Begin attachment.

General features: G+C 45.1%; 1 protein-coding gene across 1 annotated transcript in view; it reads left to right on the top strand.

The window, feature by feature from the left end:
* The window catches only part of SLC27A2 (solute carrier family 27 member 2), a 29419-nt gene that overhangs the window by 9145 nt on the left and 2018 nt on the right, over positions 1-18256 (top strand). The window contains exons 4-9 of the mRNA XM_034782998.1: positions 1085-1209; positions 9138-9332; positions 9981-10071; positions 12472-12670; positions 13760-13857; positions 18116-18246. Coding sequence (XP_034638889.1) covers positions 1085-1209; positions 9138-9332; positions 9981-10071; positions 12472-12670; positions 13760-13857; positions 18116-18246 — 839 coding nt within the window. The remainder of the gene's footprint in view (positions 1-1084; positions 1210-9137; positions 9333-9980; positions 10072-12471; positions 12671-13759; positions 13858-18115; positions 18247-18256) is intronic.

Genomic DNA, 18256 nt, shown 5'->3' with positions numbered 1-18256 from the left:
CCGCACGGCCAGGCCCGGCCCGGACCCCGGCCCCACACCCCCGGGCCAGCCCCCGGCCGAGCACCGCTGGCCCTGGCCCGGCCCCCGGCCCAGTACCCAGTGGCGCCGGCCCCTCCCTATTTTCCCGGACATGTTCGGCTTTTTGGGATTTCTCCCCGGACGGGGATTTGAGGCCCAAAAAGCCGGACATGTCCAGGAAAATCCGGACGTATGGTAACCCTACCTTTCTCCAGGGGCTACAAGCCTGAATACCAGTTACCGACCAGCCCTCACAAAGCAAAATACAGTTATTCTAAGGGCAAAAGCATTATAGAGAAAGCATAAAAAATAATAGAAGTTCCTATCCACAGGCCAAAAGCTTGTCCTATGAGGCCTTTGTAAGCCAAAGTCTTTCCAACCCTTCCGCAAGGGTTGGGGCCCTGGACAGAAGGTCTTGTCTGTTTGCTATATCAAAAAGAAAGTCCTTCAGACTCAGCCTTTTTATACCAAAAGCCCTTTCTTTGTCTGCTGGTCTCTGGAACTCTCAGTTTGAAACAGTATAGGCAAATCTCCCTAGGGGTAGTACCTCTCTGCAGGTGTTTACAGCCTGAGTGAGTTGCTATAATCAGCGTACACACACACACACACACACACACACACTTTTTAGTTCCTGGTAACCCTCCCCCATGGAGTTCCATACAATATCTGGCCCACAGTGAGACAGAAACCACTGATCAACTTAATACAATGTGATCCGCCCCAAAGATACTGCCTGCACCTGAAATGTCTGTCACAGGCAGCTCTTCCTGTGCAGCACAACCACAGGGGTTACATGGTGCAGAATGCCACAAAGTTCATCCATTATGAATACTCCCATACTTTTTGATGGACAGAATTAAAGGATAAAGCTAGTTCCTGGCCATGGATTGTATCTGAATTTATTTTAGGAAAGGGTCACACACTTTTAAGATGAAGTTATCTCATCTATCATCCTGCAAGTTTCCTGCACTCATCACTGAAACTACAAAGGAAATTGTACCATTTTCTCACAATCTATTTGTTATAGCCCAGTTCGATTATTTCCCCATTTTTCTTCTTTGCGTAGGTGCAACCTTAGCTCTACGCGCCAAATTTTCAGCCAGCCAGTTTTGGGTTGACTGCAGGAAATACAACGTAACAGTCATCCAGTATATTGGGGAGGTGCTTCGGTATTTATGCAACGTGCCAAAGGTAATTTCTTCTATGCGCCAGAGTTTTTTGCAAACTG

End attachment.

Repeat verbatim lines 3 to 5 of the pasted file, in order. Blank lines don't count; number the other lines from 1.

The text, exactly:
* The window catches only part of SLC27A2 (solute carrier family 27 member 2), a 29419-nt gene that overhangs the window by 9145 nt on the left and 2018 nt on the right, over positions 1-18256 (top strand). The window contains exons 4-9 of the mRNA XM_034782998.1: positions 1085-1209; positions 9138-9332; positions 9981-10071; positions 12472-12670; positions 13760-13857; positions 18116-18246. Coding sequence (XP_034638889.1) covers positions 1085-1209; positions 9138-9332; positions 9981-10071; positions 12472-12670; positions 13760-13857; positions 18116-18246 — 839 coding nt within the window. The remainder of the gene's footprint in view (positions 1-1084; positions 1210-9137; positions 9333-9980; positions 10072-12471; positions 12671-13759; positions 13858-18115; positions 18247-18256) is intronic.

Genomic DNA, 18256 nt, shown 5'->3' with positions numbered 1-18256 from the left:
CCGCACGGCCAGGCCCGGCCCGGACCCCGGCCCCACACCCCCGGGCCAGCCCCCGGCCGAGCACCGCTGGCCCTGGCCCGGCCCCCGGCCCAGTACCCAGTGGCGCCGGCCCCTCCCTATTTTCCCGGACATGTTCGGCTTTTTGGGATTTCTCCCCGGACGGGGATTTGAGGCCCAAAAAGCCGGACATGTCCAGGAAAATCCGGACGTATGGTAACCCTACCTTTCTCCAGGGGCTACAAGCCTGAATACCAGTTACCGACCAGCCCTCACAAAGCAAAATACAGTTATTCTAAGGGCAAAAGCATTATAGAGAAAGCATAAAAAATAATAGAAGTTCCTATCCACAGGCCAAAAGCTTGTCCTATGAGGCCTTTGTAAGCCAAAGTCTTTCCAACCCTTCCGCAAGGGTTGGGGCCCTGGACAGAAGGTCTTGTCTGTTTGCTATATCAAAAAGAAAGTCCTTCAGACTCAGCCTTTTTATACCAAAAGCCCTTTCTTTGTCTGCTGGTCTCTGGAACTCTCAGTTTGAAACAGTATAGGCAAATCTCCCTAGGGGTAGTACCTCTCTGCAGGTGTTTACAGCCTGAGTGAGTTGCTATAATCAGCGTACACACACACACACACACACACACACACTTTTTAGTTCCTGGTAACCCTCCCCCATGGAGTTCCATACAATATCTGGCCCACAGTGAGACAGAAACCACTGATCAACTTAATACAATGTGATCCGCCCCAAAGATACTGCCTGCACCTGAAATGTCTGTCACAGGCAGCTCTTCCTGTGCAGCACAACCACAGGGGTTACATGGTGCAGAATGCCACAAAGTTCATCCATTATGAATACTCCCATACTTTTTGATGGACAGAATTAAAGGATAAAGCTAGTTCCTGGCCATGGATTGTATCTGAATTTATTTTAGGAAAGGGTCACACACTTTTAAGATGAAGTTATCTCATCTATCATCCTGCAAGTTTCCTGCACTCATCACTGAAACTACAAAGGAAATTGTACCATTTTCTCACAATCTATTTGTTATAGCCCAGTTCGATTATTTCCCCATTTTTCTTCTTTGCGTAGGTGCAACCTTAGCTCTACGCGCCAAATTTTCAGCCAGCCAGTTTTGGGTTGACTGCAGGAAATACAACGTAACAGTCATCCAGTATATTGGGGAGGTGCTTCGGTATTTATGCAACGTGCCAAAGGTAATTTCTTCTATGCGCCAGAGTTTTTTGCAAACTG